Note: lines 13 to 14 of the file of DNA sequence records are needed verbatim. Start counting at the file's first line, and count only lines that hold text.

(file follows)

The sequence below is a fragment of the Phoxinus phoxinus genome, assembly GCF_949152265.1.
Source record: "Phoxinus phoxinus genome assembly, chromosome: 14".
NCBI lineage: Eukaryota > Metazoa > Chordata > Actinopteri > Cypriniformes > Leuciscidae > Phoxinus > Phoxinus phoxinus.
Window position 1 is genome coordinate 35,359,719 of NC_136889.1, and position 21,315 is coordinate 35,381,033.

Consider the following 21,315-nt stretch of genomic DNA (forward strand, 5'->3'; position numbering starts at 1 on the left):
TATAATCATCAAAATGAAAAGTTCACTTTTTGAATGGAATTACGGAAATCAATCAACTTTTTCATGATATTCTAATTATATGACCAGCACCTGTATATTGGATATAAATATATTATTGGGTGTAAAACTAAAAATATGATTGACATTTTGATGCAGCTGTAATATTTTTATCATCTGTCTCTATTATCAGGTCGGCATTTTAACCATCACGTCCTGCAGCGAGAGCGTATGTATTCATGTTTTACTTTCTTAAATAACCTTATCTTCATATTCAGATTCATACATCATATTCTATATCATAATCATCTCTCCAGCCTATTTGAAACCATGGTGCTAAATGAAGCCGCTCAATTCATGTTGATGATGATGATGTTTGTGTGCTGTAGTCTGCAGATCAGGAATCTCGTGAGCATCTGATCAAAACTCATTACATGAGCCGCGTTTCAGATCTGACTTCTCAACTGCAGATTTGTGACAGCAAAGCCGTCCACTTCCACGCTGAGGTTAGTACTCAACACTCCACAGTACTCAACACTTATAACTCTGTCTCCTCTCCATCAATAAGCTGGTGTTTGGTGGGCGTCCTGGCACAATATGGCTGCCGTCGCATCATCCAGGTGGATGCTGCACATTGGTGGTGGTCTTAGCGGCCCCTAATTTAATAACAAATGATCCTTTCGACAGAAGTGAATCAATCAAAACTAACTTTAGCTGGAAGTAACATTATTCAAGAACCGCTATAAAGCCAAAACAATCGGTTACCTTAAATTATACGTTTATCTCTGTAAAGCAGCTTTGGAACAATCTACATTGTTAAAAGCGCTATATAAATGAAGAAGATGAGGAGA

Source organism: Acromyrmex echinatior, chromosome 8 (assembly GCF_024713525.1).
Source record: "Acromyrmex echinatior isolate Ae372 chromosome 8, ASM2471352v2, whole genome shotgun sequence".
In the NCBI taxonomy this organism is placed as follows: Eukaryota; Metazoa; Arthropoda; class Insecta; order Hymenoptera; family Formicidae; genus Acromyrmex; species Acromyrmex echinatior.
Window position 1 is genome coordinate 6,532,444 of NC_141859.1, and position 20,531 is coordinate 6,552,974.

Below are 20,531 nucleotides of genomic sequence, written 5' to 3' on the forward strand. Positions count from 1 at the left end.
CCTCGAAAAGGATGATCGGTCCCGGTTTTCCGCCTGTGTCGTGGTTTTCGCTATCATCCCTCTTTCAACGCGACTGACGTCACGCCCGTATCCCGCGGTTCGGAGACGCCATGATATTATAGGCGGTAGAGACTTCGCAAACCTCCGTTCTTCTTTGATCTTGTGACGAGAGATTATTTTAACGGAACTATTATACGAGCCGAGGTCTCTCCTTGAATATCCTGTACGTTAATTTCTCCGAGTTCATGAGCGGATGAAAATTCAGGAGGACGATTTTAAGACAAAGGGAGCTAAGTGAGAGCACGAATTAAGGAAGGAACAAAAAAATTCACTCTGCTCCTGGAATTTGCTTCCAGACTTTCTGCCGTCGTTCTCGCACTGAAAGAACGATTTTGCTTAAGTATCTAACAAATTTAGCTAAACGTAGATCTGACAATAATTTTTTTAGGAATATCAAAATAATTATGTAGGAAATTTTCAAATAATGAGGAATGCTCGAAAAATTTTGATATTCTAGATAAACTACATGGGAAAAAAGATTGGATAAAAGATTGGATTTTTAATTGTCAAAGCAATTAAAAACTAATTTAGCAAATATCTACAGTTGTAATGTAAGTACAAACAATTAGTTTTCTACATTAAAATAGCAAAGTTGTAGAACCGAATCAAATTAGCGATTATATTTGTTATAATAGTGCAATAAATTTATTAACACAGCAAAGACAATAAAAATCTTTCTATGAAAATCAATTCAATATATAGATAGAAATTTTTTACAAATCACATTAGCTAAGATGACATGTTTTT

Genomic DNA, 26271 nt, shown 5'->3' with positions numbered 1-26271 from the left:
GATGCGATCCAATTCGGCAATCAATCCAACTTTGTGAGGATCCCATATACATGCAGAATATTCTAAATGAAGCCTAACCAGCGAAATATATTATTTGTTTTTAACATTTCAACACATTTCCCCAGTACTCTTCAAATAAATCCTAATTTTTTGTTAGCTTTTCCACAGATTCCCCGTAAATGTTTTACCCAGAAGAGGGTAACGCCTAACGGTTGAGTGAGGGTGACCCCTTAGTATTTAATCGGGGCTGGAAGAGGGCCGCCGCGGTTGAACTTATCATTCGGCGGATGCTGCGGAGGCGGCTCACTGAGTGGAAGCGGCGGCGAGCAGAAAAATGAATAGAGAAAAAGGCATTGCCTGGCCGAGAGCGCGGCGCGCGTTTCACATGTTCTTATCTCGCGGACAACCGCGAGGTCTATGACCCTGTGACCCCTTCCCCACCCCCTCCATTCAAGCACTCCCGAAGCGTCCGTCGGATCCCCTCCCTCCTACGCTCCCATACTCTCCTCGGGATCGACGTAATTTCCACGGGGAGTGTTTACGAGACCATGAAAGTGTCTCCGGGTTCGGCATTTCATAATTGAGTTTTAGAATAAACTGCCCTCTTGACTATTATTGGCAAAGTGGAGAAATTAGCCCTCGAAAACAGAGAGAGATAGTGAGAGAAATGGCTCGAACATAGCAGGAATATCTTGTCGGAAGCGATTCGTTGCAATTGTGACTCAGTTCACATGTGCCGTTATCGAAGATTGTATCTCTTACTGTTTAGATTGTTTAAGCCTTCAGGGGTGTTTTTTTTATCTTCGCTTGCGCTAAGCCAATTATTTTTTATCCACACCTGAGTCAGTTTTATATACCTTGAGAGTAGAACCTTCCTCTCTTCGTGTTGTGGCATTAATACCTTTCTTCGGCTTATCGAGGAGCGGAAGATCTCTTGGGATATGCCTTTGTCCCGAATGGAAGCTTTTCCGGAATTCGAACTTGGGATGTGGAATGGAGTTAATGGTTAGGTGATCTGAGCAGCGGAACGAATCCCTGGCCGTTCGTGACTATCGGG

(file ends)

Genomic DNA, 26271 nt, shown 5'->3' with positions numbered 1-26271 from the left:
GATGCGATCCAATTCGGCAATCAATCCAACTTTGTGAGGATCCCATATACATGCAGAATATTCTAAATGAAGCCTAACCAGCGAAATATATTATTTGTTTTTAACATTTCAACACATTTCCCCAGTACTCTTCAAATAAATCCTAATTTTTTGTTAGCTTTTCCACAGATTCCCCGTAAATGTTTTACCCAGAAGAGGGTAACGCCTAACGGTTGAGTGAGGGTGACCCCTTAGTATTTAATCGGGGCTGGAAGAGGGCCGCCGCGGTTGAACTTATCATTCGGCGGATGCTGCGGAGGCGGCTCACTGAGTGGAAGCGGCGGCGAGCAGAAAAATGAATAGAGAAAAAGGCATTGCCTGGCCGAGAGCGCGGCGCGCGTTTCACATGTTCTTATCTCGCGGACAACCGCGAGGTCTATGACCCTGTGACCCCTTCCCCACCCCCTCCATTCAAGCACTCCCGAAGCGTCCGTCGGATCCCCTCCCTCCTACGCTCCCATACTCTCCTCGGGATCGACGTAATTTCCACGGGGAGTGTTTACGAGACCATGAAAGTGTCTCCGGGTTCGGCATTTCATAATTGAGTTTTAGAATAAACTGCCCTCTTGACTATTATTGGCAAAGTGGAGAAATTAGCCCTCGAAAACAGAGAGAGATAGTGAGAGAAATGGCTCGAACATAGCAGGAATATCTTGTCGGAAGCGATTCGTTGCAATTGTGACTCAGTTCACATGTGCCGTTATCGAAGATTGTATCTCTTACTGTTTAGATTGTTTAAGCCTTCAGGGGTGTTTTTTTTATCTTCGCTTGCGCTAAGCCAATTATTTTTTATCCACACCTGAGTCAGTTTTATATACCTTGAGAGTAGAACCTTCCTCTCTTCGTGTTGTGGCATTAATACCTTTCTTCGGCTTATCGAGGAGCGGAAGATCTCTTGGGATATGCCTTTGTCCCGAATGGAAGCTTTTCCGGAATTCGAACTTGGGATGTGGAATGGAGTTAATGGTTAGGTGATCTGAGCAGCGGAACGAATCCCTGGCCGTTCGTGACTATCGGG